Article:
At 2:30pm on the afternoon of the dance, NYU administration called New York City’s Tactical Police Squad. With all doors to the hall barricaded except one, riot police gave the occupiers ten seconds to vacate the hall, in what was described “as the most frightening, naked display of antihomosexual power” that had ever been seen. Sylvia Rivera refused to leave, and was carried out by police. NYU’s homophobic policies and the violent actions of the city police led to a series of demonstrations against the university, beginning that evening in Greenwich Village. Further demonstrations were held at NYU’s Bellevue Hospital, which practiced shock therapy treatment on homosexual psychiatry patients and at the NYU Student Center, where protesters presented the university with a list of demands. Included in the demands were: the use of university facilities by the gay community, open admissions and free tuition for gay people and all other oppressed communities, the discussion of homosexuality in relevant courses and the end of oppressive treatment of gay patients at Bellevue Hospital.
The occupation of Weinstein Hall was primarily led by transgender people of color and women. Emerging from the occupation was the formation of Street Transvestite Action Revolutionaries (STAR) by Sylvia Rivera and Marsha P. Johnson. STAR focused on the needs of homeless transgender sex workers; providing shelter, food and legal support. STAR also worked to combat discrimination within the gay community.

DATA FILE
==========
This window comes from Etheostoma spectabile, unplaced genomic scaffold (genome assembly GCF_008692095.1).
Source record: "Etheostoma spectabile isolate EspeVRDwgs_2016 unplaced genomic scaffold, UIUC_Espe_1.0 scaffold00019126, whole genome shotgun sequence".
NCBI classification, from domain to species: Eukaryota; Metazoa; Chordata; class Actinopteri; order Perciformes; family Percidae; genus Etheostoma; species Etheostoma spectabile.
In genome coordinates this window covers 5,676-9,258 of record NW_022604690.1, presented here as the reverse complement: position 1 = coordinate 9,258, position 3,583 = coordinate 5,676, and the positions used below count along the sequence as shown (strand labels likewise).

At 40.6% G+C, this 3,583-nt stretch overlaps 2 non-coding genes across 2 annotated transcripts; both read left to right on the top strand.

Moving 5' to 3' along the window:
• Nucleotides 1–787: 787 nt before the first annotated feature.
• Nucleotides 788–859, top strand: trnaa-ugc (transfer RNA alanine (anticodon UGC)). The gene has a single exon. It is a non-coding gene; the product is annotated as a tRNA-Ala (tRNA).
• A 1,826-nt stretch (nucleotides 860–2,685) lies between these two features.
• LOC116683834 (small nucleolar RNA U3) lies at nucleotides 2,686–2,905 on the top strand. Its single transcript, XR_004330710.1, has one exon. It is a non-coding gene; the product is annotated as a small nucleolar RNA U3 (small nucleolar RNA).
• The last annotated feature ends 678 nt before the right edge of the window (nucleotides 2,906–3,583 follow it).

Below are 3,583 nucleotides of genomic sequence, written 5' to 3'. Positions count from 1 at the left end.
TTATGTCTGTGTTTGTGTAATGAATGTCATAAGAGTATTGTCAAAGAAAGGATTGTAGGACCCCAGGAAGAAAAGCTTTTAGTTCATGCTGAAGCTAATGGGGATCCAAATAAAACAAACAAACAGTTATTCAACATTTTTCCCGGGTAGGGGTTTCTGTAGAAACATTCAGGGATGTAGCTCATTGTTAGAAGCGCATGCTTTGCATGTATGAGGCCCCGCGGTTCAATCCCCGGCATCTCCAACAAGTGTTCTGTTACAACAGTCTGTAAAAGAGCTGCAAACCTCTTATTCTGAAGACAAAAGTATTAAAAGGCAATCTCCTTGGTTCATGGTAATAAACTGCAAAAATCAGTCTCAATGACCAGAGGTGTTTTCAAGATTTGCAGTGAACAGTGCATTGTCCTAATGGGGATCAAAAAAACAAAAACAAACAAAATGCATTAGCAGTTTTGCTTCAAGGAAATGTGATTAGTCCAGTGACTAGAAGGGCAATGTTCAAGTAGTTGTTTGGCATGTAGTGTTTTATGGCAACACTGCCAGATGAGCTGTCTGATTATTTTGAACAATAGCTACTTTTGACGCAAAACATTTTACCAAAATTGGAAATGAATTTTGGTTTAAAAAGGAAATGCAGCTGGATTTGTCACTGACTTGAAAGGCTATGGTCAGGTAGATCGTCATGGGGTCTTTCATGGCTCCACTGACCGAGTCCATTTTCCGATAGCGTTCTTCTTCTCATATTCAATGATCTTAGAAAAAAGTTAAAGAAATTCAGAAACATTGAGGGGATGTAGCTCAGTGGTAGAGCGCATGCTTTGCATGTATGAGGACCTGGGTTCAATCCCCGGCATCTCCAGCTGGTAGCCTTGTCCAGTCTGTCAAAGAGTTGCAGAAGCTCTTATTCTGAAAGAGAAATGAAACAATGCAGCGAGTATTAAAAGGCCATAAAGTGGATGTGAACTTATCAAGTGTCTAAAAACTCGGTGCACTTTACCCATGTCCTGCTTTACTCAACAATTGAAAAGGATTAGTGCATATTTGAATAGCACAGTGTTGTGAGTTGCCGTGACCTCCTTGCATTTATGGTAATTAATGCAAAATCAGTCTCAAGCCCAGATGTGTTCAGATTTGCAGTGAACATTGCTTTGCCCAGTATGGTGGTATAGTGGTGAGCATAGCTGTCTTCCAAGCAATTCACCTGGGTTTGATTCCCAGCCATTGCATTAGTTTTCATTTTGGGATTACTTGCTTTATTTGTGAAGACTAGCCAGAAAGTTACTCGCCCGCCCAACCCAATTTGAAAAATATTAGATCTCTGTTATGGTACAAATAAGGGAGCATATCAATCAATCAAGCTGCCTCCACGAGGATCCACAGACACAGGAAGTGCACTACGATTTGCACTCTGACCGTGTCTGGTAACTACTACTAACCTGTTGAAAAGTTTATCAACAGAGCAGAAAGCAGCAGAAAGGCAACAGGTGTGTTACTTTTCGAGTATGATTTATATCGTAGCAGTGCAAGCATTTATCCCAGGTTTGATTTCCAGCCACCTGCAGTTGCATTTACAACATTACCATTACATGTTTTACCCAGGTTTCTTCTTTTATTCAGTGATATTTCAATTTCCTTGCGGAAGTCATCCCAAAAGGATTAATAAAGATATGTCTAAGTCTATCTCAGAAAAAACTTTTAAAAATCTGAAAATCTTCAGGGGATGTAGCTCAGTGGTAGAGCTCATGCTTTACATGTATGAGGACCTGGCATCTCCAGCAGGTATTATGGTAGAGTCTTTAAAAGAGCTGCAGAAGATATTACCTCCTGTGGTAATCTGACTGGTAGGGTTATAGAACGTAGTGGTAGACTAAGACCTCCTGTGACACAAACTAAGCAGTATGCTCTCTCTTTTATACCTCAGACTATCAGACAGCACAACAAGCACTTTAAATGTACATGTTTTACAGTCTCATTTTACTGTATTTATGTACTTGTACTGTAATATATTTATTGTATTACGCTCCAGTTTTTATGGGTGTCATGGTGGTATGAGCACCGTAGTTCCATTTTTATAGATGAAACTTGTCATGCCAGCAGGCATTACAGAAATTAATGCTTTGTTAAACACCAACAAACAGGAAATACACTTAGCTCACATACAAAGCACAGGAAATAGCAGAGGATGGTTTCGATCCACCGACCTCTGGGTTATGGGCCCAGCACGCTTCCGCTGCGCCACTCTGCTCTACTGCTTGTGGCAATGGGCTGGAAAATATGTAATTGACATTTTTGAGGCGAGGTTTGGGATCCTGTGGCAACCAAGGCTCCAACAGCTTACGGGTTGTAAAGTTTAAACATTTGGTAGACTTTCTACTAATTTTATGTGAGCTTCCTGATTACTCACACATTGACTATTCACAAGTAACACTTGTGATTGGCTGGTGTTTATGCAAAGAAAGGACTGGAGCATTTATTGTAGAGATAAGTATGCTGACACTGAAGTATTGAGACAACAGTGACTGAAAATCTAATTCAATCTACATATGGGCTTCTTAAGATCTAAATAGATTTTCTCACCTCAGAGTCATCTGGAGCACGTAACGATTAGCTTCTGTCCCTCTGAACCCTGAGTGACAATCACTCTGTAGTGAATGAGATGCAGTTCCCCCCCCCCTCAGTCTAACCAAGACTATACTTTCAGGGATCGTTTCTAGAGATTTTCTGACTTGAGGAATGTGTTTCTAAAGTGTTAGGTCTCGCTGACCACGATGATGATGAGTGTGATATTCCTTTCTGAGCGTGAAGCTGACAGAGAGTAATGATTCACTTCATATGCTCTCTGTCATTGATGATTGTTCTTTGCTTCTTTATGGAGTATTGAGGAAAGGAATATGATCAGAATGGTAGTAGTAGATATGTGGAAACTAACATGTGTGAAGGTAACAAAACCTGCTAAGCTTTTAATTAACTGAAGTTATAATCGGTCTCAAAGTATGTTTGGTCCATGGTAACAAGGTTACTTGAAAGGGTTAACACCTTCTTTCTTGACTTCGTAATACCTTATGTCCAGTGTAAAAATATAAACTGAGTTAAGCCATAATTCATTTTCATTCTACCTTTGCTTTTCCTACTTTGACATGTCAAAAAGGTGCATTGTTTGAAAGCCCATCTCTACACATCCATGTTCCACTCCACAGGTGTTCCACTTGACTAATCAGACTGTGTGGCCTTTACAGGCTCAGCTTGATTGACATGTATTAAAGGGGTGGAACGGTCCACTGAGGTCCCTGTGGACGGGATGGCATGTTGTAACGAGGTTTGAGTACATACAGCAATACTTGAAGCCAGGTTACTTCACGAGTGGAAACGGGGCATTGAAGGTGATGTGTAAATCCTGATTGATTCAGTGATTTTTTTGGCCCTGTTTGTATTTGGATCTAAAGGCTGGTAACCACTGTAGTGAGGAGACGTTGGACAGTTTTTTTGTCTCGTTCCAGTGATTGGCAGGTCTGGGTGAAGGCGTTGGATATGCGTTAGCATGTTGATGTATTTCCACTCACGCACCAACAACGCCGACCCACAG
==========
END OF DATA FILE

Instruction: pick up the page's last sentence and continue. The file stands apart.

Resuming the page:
The sit-in at Weinstein Hall by gay, lesbian and transgender activists and their allies is one in a long history of occupation in New York City in pursuit of social and economic justice.
 Teal, Donn. The Gay Militants (New York: Stein and Day Publishers, 1971), 205.
 Murphey, John. Homosexual Liberation: A Personal View (New York: Praeger Publishers, 1971), 123.
Bell, Arthur. Dancing the Gay Lib Blues: A Year in the Homosexual Liberation Movement. New York: Simon and Schuster, 1971.
Duberman, Martin. Stonewall. New York: Penguin Group, 1993.
Murphey, John. Homosexual Liberation: A Personal View. New York: Praeger Publishers, 1971.
Out History. “Street Transvestite Action Revolutionaries.” http://www.outhistory.org/wiki/Street_Transvestite_Action_Revolutionaries. Accessed December 10, 2011.
Teal, Donn. The Gay Militants. New York: Stein and Day Publishers, 1971.
For more information about STAR please see:
Cohen, Steven L. Gay Liberation Youth Movement in New York: An Army of Lovers Cannot Fail. Florence, Kentucky: Routledge, 2007.